Point number two...The 100% raw lifestyle is not for everyone. Neither is going without a jacket in winter. Don't undertake new lifestyles lightly. Expect small failures on the way to bigger successes. Share your story, so others can learn and get inspired to try new things.
If, somewhere you got the notion that it would be easy, linear, a perfectly smooth road...if somehow you believe that your health journey will require no challenges for you to solve, you'll be disappointed.... And I understand.
But if you are ready for an interesting and eminently worthwhile ride...stick with me. We can learn together.
Solution for Sensitive Gums
It's imperative that no part of your gums be painful or sensitive. If there is pain or sensitivity, that means there's infection. This ongoing infection is destroying the bone around your teeth.
Infected gums appear red and swollen. They feel sore or tender, and may even bleed when you try to brush or floss in certain areas. Your dentist will tell you: Apply special cleaning and attention to any such area. Keep flossing, even if it hurts. Persevere...you must persist through the discomfort till you find relief. Listen to this advice. Do not let it come in one ear and go out the other.
Strict oral hygiene must be maintained, especially around compromised teeth, or gingivitis will recur.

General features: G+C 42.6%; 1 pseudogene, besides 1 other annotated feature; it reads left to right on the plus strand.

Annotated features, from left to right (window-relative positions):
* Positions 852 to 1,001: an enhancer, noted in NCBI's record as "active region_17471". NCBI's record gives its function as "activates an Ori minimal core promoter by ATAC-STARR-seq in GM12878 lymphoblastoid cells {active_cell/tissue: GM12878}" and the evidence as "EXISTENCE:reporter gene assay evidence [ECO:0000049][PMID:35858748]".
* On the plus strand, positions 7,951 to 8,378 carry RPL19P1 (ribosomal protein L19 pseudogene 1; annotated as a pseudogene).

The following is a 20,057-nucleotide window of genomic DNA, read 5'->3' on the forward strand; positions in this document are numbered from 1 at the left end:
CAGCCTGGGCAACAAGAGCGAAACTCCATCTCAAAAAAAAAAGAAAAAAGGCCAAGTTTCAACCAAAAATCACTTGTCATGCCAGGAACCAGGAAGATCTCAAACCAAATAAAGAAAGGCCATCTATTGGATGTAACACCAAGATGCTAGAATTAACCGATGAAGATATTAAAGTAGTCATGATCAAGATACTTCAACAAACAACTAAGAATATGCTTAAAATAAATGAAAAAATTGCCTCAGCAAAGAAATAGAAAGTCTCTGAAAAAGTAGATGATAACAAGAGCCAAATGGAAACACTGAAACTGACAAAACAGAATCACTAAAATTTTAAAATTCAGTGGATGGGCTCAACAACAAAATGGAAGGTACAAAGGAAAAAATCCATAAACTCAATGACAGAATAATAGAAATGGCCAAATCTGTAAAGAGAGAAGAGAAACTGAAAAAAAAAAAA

You may have a tendency to avoid dealing at all with sensitive areas that cause you pain. For these tough spots, to remove extra food residue and bacteria from between teeth or around bridges or implants, you can use a product called the interdental brush. You may have seen these in the drugstore. Though they come in a variety of shapes and sizes, you'll recognize these little brushes by their resemblance to miniature Christmas trees. Versatile and effective, they can reach places ordinary brushes can't and work in a way dental floss won't.
I have found that delicate, sensitive, or compromised gums will benefit greatly if you dip your interdental brush into our Bentonite Oral Balm. Gently work it between teeth, around the gum-line, and anywhere that you experience sensitivity. Be diligent--brush such problematic areas several times a day--till the sensitivity is gone.
Healthy gums are pink, firm to the touch, and nowhere are painful or sensitive. Never ignore gum infections, no matter how minor.
My Bentonite Oral Balm with White Oak Bark and Wheatgrass evolved out of my own desperate need to keep my dental situation under control. I made sure every herb known for its soothing, healing and antibacterial properties was added to the formula. Not only is it a superior product for teeth brushing in general, but when used in conjunction with interdental brushes, it will help save your compromised teeth from further damage, preventing the need for future expensive dental work.